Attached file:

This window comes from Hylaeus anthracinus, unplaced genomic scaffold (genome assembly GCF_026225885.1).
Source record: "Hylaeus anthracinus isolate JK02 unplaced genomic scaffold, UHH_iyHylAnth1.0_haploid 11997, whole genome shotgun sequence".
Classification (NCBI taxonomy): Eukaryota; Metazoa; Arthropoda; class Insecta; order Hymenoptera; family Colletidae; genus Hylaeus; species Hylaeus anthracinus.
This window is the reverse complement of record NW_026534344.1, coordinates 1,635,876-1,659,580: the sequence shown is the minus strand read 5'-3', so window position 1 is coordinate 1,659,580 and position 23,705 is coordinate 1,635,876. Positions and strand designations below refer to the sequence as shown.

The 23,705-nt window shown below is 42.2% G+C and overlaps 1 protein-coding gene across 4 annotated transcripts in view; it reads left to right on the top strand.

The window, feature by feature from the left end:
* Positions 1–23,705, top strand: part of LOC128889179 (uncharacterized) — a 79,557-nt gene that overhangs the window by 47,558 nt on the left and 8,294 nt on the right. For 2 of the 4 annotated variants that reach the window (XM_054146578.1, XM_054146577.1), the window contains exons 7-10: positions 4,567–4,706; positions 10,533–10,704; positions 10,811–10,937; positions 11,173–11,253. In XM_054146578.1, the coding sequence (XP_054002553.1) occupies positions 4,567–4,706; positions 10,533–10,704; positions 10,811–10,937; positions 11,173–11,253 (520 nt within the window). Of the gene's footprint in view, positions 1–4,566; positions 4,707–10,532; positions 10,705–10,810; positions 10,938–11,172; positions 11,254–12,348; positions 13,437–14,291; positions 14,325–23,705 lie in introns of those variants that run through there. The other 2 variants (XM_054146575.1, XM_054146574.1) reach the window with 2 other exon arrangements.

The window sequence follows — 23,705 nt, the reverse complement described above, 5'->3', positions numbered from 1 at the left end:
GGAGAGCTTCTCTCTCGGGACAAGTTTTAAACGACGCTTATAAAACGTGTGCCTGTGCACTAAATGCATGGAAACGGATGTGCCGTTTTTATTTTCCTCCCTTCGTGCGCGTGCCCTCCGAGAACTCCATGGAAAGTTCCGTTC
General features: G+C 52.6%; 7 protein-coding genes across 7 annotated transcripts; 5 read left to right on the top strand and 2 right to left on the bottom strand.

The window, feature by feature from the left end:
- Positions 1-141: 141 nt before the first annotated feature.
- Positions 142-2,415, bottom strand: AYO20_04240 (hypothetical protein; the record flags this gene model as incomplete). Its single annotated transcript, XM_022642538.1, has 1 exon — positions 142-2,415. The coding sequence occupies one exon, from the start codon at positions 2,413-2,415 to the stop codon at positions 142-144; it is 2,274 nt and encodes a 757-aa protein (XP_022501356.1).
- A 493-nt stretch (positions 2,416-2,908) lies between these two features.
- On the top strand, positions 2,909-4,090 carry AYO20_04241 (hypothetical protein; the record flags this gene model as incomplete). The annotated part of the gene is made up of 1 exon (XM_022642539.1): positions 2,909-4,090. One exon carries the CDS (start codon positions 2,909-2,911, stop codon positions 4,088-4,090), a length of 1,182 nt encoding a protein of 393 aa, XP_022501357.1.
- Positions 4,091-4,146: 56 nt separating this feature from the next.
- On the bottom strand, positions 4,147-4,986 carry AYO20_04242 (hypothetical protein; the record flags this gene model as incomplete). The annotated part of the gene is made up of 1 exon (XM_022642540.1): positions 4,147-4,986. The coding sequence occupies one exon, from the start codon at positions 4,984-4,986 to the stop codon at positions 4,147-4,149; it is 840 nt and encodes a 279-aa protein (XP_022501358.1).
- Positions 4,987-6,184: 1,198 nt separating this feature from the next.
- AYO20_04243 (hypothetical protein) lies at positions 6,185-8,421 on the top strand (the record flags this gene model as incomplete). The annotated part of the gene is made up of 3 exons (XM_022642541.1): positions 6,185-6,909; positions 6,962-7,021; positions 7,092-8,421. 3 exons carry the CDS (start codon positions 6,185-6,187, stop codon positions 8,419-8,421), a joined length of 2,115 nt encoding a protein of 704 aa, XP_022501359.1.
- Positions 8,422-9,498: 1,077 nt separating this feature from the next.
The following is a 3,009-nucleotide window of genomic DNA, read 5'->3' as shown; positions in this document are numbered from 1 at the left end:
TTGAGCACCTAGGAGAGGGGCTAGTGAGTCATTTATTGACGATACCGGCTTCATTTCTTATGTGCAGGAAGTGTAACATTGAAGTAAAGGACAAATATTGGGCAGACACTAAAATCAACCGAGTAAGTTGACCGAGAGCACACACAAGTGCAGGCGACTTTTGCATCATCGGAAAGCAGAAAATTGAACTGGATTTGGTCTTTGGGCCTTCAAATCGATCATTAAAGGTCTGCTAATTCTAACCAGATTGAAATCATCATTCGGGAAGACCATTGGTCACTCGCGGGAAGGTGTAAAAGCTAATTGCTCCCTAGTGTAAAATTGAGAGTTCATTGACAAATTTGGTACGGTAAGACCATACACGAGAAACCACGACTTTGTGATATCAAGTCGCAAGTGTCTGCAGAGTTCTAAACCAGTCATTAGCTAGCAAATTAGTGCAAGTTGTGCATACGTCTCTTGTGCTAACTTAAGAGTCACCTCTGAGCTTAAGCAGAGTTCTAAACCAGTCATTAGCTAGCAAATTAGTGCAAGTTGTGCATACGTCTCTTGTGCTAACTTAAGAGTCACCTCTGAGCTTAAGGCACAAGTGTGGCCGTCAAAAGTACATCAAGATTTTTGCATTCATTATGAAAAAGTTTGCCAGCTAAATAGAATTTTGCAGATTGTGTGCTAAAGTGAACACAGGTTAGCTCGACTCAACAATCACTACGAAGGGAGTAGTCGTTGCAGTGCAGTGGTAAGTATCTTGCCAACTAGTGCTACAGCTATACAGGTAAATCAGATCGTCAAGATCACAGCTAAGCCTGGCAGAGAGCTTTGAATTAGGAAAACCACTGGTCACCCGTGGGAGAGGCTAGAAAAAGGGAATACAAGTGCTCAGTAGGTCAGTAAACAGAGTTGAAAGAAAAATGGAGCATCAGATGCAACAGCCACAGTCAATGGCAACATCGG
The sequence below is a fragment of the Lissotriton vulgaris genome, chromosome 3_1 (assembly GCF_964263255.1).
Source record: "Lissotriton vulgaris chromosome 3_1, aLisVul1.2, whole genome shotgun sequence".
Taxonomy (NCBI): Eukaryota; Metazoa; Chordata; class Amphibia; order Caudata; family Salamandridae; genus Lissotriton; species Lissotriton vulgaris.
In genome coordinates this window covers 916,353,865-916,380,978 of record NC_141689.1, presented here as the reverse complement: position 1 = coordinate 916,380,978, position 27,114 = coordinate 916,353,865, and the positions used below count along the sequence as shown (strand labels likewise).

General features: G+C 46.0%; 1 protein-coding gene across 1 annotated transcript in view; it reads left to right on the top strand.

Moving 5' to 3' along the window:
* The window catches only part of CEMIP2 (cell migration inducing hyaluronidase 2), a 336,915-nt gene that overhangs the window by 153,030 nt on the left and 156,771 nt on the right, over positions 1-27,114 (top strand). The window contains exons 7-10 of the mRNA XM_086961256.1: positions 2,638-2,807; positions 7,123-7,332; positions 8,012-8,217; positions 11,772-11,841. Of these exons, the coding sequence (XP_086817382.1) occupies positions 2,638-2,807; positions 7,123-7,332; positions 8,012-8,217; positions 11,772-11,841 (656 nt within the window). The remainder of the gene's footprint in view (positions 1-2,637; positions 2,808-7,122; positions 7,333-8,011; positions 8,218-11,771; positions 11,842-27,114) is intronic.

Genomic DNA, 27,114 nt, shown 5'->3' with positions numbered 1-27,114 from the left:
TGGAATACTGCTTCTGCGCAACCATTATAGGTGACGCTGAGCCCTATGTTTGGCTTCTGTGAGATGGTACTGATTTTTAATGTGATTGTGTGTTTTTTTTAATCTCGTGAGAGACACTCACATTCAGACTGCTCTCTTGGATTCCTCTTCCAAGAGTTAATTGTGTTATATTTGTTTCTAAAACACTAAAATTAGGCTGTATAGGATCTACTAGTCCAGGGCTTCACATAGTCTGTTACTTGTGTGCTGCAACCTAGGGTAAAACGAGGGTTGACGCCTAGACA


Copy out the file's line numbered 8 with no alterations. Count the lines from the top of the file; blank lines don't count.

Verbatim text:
The window sequence follows — 23,705 nt, the reverse complement described above, 5'->3', positions numbered from 1 at the left end: